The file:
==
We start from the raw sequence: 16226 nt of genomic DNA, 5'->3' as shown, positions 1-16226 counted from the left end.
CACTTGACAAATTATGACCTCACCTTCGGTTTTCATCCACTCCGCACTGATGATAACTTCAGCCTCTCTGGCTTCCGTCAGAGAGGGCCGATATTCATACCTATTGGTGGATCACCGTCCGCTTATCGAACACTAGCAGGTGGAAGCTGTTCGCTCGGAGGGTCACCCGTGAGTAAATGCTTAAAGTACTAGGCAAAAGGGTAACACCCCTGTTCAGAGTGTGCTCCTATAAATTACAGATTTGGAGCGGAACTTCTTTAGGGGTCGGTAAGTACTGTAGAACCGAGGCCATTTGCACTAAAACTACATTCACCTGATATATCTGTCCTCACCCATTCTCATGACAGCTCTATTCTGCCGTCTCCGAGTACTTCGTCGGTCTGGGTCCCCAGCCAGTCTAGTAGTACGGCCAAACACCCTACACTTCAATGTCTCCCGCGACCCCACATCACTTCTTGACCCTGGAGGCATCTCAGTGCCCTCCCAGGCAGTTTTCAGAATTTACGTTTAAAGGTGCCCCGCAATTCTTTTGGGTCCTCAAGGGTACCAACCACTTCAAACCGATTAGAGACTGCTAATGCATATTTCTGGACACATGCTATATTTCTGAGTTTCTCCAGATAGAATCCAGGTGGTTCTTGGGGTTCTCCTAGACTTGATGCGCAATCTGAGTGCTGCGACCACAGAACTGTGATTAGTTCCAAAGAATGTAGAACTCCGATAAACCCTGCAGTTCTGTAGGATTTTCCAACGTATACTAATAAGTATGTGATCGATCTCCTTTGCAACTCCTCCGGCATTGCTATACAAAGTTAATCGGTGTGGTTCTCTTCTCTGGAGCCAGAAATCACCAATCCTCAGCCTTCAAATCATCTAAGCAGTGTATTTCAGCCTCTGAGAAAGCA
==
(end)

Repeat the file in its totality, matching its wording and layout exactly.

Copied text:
We start from the raw sequence: 16226 nt of genomic DNA, 5'->3' as shown, positions 1-16226 counted from the left end.
CACTTGACAAATTATGACCTCACCTTCGGTTTTCATCCACTCCGCACTGATGATAACTTCAGCCTCTCTGGCTTCCGTCAGAGAGGGCCGATATTCATACCTATTGGTGGATCACCGTCCGCTTATCGAACACTAGCAGGTGGAAGCTGTTCGCTCGGAGGGTCACCCGTGAGTAAATGCTTAAAGTACTAGGCAAAAGGGTAACACCCCTGTTCAGAGTGTGCTCCTATAAATTACAGATTTGGAGCGGAACTTCTTTAGGGGTCGGTAAGTACTGTAGAACCGAGGCCATTTGCACTAAAACTACATTCACCTGATATATCTGTCCTCACCCATTCTCATGACAGCTCTATTCTGCCGTCTCCGAGTACTTCGTCGGTCTGGGTCCCCAGCCAGTCTAGTAGTACGGCCAAACACCCTACACTTCAATGTCTCCCGCGACCCCACATCACTTCTTGACCCTGGAGGCATCTCAGTGCCCTCCCAGGCAGTTTTCAGAATTTACGTTTAAAGGTGCCCCGCAATTCTTTTGGGTCCTCAAGGGTACCAACCACTTCAAACCGATTAGAGACTGCTAATGCATATTTCTGGACACATGCTATATTTCTGAGTTTCTCCAGATAGAATCCAGGTGGTTCTTGGGGTTCTCCTAGACTTGATGCGCAATCTGAGTGCTGCGACCACAGAACTGTGATTAGTTCCAAAGAATGTAGAACTCCGATAAACCCTGCAGTTCTGTAGGATTTTCCAACGTATACTAATAAGTATGTGATCGATCTCCTTTGCAACTCCTCCGGCATTGCTATACAAAGTTAATCGGTGTGGTTCTCTTCTCTGGAGCCAGAAATCACCAATCCTCAGCCTTCAAATCATCTAAGCAGTGTATTTCAGCCTCTGAGAAAGCA